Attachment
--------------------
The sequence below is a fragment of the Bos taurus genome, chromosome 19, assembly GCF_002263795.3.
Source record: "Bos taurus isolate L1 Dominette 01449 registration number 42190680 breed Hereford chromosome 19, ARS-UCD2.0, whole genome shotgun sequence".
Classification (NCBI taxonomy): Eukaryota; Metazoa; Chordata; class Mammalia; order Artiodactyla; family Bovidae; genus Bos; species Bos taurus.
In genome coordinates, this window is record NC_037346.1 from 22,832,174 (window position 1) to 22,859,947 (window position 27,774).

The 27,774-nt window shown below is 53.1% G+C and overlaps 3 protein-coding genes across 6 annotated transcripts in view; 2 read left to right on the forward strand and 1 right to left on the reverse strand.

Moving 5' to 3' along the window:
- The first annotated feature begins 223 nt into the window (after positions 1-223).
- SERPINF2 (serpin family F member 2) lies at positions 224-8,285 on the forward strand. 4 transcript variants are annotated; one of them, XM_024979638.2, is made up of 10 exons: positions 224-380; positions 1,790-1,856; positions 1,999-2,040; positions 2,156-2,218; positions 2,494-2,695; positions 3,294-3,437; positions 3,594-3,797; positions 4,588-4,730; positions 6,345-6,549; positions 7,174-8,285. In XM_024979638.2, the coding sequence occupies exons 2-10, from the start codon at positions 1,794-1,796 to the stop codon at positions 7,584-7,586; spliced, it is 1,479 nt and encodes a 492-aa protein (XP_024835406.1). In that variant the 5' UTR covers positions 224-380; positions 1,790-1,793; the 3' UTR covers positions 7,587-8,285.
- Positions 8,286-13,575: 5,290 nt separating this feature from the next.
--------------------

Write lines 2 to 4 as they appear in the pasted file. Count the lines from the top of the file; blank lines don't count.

Source record: "Bos taurus isolate L1 Dominette 01449 registration number 42190680 breed Hereford chromosome 19, ARS-UCD2.0, whole genome shotgun sequence".
Classification (NCBI taxonomy): Eukaryota; Metazoa; Chordata; class Mammalia; order Artiodactyla; family Bovidae; genus Bos; species Bos taurus.
In genome coordinates, this window is record NC_037346.1 from 22,832,174 (window position 1) to 22,859,947 (window position 27,774).